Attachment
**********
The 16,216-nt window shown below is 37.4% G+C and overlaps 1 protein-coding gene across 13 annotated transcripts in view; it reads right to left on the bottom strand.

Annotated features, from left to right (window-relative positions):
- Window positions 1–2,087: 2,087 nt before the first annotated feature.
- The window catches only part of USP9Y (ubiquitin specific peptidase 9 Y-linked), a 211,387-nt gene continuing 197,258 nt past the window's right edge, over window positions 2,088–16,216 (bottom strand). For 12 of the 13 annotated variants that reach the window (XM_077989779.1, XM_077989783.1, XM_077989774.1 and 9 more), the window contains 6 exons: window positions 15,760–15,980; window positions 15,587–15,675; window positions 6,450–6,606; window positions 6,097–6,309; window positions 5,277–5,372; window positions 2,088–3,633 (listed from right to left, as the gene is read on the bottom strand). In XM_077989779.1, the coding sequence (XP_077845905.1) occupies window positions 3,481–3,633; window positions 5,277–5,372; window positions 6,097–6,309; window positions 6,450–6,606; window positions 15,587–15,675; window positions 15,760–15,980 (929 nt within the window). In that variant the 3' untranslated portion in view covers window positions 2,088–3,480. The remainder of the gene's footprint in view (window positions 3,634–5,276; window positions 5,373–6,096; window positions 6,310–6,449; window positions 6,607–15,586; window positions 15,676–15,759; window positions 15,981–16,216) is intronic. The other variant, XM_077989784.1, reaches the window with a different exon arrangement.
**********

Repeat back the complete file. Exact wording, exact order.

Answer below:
The 16,216-nt window shown below is 37.4% G+C and overlaps 1 protein-coding gene across 13 annotated transcripts in view; it reads right to left on the bottom strand.

Annotated features, from left to right (window-relative positions):
- Window positions 1–2,087: 2,087 nt before the first annotated feature.
- The window catches only part of USP9Y (ubiquitin specific peptidase 9 Y-linked), a 211,387-nt gene continuing 197,258 nt past the window's right edge, over window positions 2,088–16,216 (bottom strand). For 12 of the 13 annotated variants that reach the window (XM_077989779.1, XM_077989783.1, XM_077989774.1 and 9 more), the window contains 6 exons: window positions 15,760–15,980; window positions 15,587–15,675; window positions 6,450–6,606; window positions 6,097–6,309; window positions 5,277–5,372; window positions 2,088–3,633 (listed from right to left, as the gene is read on the bottom strand). In XM_077989779.1, the coding sequence (XP_077845905.1) occupies window positions 3,481–3,633; window positions 5,277–5,372; window positions 6,097–6,309; window positions 6,450–6,606; window positions 15,587–15,675; window positions 15,760–15,980 (929 nt within the window). In that variant the 3' untranslated portion in view covers window positions 2,088–3,480. The remainder of the gene's footprint in view (window positions 3,634–5,276; window positions 5,373–6,096; window positions 6,310–6,449; window positions 6,607–15,586; window positions 15,676–15,759; window positions 15,981–16,216) is intronic. The other variant, XM_077989784.1, reaches the window with a different exon arrangement.